One piece of information is often missing from coverage of shootings: Where the gun was sold. Journalists generally don’t write about where crime guns were sold because they don’t know — that information is rarely made public. Police departments either don’t have the information or don’t think it’s relevant enough to share. The federal government argues that sharing such data with the public is a violation of the law, The Trace reports. The information connecting a recovered gun to the store where it was sold comes from a “gun trace” in which the Bureau of Alcohol, Tobacco, Firearms and Explosives traces a firearm to its original purchase. A trace typically identifies the manufacturer that built the gun, the retailer who sold it, and the person who bought it. Police can use this information to spot gun stores with a pattern of supplying criminals.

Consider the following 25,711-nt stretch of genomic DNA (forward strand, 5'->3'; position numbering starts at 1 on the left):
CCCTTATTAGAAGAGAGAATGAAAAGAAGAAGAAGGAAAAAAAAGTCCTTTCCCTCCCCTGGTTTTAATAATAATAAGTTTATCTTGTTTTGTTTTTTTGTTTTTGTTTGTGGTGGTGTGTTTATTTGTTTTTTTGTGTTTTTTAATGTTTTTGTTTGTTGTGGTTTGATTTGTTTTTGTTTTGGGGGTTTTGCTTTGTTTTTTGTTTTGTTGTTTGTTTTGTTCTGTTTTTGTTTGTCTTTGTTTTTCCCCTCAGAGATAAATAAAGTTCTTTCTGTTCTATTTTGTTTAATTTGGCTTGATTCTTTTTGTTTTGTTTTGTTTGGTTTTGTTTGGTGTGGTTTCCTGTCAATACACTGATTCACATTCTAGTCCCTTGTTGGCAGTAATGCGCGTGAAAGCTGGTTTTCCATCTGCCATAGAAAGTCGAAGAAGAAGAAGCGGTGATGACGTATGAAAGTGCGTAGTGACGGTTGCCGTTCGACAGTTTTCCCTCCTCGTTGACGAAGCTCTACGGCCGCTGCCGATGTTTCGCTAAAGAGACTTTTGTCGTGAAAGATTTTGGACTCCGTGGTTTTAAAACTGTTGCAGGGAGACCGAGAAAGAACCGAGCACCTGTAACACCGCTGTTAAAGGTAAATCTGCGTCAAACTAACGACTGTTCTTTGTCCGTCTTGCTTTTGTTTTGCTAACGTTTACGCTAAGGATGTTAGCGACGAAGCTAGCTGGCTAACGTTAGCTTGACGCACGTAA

Local law enforcement agencies don’t use trace data nearly as routinely as the ATF would like them to. Hundreds of police departments across California neglected to trace thousands of recovered firearms dating back to 2010. Some didn’t even know what a gun trace was. ATF data shows that a little more than 51 percent of all guns recovered by police in 2020 were sold more than three years before their recovery. On average, crime guns had a time-to-crime of seven years. In the early 2000s, then-U.S. Rep. Todd Tiahrt of Kansas proposed a rider to Congress’s annual appropriations act that would bar ATF from releasing trace data to the public. ATF argues that releasing trace data can interfere with ongoing criminal investigations, keying unsuspecting dealers to their presence on de facto law enforcement watch lists. Journalists have challenged Tiahrt in court with varied success. One suit, filed by Reveal at The Center for Investigative Reporting, led to a ruling that Tiahrt’s disclosure restrictions do not apply to aggregate trace data, like the total number of guns recovered by a specific store in a specific year.